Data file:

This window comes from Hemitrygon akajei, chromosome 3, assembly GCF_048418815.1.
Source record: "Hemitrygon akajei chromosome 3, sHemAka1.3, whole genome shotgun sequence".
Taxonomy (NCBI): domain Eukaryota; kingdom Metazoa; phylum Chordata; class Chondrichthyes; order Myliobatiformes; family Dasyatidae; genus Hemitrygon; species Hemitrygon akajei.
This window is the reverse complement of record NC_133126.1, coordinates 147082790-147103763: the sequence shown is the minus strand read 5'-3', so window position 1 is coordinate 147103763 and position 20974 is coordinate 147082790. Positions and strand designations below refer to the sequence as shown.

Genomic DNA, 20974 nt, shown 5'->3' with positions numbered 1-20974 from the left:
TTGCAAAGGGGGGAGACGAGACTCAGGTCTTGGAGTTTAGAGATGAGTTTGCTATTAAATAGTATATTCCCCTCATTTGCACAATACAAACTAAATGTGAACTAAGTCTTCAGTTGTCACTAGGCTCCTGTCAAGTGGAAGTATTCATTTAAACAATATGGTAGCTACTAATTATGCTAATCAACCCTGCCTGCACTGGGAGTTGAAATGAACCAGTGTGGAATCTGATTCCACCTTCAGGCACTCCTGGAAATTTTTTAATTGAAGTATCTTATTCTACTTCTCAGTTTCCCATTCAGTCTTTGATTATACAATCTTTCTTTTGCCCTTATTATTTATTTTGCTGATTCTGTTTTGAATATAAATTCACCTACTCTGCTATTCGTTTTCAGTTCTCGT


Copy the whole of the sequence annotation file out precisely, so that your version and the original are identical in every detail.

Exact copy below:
This window comes from Hemitrygon akajei, chromosome 3, assembly GCF_048418815.1.
Source record: "Hemitrygon akajei chromosome 3, sHemAka1.3, whole genome shotgun sequence".
Taxonomy (NCBI): domain Eukaryota; kingdom Metazoa; phylum Chordata; class Chondrichthyes; order Myliobatiformes; family Dasyatidae; genus Hemitrygon; species Hemitrygon akajei.
This window is the reverse complement of record NC_133126.1, coordinates 147082790-147103763: the sequence shown is the minus strand read 5'-3', so window position 1 is coordinate 147103763 and position 20974 is coordinate 147082790. Positions and strand designations below refer to the sequence as shown.

Genomic DNA, 20974 nt, shown 5'->3' with positions numbered 1-20974 from the left:
TTGCAAAGGGGGGAGACGAGACTCAGGTCTTGGAGTTTAGAGATGAGTTTGCTATTAAATAGTATATTCCCCTCATTTGCACAATACAAACTAAATGTGAACTAAGTCTTCAGTTGTCACTAGGCTCCTGTCAAGTGGAAGTATTCATTTAAACAATATGGTAGCTACTAATTATGCTAATCAACCCTGCCTGCACTGGGAGTTGAAATGAACCAGTGTGGAATCTGATTCCACCTTCAGGCACTCCTGGAAATTTTTTAATTGAAGTATCTTATTCTACTTCTCAGTTTCCCATTCAGTCTTTGATTATACAATCTTTCTTTTGCCCTTATTATTTATTTTGCTGATTCTGTTTTGAATATAAATTCACCTACTCTGCTATTCGTTTTCAGTTCTCGT